Preparing Transformation for publication, I am having to make painful decisions. In particular, I have to jettison the opening essay, "More Mysteries for Martians." I read it now and it just feels ostentatiously 90s, a little self indulgent, uncompromisingly vague.
So it has to go. It’s not a piece of crap or anything. In fact, I like the way its written, but it does not capture the reader’s attention with the "short, sharp shock" now called for in a "signal rich" world. Oh, let’s face it. I was trying to be a Mr. Smarty Pants at the very point in a book when you are supposed to be unmistakeably clear.
Here is the offending, now orphaned, essay. See what you think.
More Mysteries for Martians
It’s a dark and stormy night. Leaves spin in little circles. Light fills the sky. A ship sets down beside us. We are in the carefully modulated company of an interplanetary other.[i]
The holograms shimmer. After careful investigation, our Martian visitors have 3 questions: Why was Whitney Houston chosen as the Statue of Liberty? Why was a man from 20th century California living in 18th century England? Why are living rooms being driven around Shanghai on the back of flat bed trucks?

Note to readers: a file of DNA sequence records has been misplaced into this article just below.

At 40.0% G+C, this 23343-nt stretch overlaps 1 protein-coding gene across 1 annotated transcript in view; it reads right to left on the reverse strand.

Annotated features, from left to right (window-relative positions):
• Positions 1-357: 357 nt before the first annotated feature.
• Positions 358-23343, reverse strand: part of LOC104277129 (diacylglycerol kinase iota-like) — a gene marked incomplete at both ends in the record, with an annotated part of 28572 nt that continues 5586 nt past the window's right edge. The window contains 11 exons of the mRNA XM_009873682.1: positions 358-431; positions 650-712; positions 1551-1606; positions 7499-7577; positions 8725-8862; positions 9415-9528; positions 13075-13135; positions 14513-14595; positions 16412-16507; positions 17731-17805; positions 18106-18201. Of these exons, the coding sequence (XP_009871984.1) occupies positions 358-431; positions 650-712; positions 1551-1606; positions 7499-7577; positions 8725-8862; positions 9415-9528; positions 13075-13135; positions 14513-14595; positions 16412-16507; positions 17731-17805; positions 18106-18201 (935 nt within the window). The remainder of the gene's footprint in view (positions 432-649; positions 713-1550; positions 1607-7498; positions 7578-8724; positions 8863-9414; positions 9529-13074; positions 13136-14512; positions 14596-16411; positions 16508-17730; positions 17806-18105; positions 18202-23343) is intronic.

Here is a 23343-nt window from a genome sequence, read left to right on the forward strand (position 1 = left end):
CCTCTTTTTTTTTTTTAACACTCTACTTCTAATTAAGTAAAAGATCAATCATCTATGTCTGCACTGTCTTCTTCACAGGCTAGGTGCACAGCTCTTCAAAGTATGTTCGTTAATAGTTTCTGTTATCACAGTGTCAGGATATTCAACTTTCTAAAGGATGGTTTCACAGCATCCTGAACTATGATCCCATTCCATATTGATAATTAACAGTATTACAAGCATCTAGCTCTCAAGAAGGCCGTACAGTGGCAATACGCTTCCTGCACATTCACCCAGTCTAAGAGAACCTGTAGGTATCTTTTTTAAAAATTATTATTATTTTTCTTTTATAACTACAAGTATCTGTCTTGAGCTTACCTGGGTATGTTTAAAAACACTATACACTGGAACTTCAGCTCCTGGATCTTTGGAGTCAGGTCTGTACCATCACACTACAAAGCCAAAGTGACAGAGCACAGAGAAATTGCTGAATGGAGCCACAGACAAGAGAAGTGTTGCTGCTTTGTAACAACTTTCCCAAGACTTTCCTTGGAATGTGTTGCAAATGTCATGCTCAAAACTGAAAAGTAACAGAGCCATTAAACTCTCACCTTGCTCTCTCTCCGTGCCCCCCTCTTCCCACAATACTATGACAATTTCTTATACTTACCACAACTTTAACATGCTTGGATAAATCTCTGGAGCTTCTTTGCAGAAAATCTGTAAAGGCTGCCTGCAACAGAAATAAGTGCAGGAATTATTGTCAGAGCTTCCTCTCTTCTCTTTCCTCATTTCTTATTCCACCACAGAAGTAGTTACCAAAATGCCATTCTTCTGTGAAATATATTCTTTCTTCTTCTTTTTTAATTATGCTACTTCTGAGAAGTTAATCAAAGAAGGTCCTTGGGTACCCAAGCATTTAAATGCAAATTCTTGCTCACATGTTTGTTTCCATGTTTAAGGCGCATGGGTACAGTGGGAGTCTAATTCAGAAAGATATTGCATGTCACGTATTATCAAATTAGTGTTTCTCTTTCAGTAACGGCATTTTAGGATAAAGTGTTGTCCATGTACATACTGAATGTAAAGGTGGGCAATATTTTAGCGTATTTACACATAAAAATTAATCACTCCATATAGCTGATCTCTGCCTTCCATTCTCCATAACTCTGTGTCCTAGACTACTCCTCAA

The Martians have been reviewing the rededication of the Statue of Liberty on July 4th, 1986. At the high point of the occasion, Whitney Houston sang The Greatest Love of All. The festival was, the Martians could tell, important. It was a chance to refurbish a national icon and the values it stood for. “Give me your tired, your poor/Your huddled masses yearning to breathe free.”
The Martians thought Ms. Houston made a stunning Lady Liberty. There was no disagreement there. But The Greatest Love of All they found puzzling. Is this really, they wanted to know, a song for immigrants?
I decided long ago never to walk in anyone’s shadow
If I fail, if I succeed, at least I lived as I believed
No matter what they take from me, they can’t take away my dignity
Because the greatest love of all is happening to me.
I found the greatest love of all inside of me.[ii]
The Martians aren’t judgmental. (They are, they understand, from Mars.) They are prepared to accept the Houstonian proposition, that the greatest love is self love. But they couldn’t help wondering whether this was the right choice for the occasion? America celebrates nationhood with a song about individualism? Lady Liberty sings a song…to herself?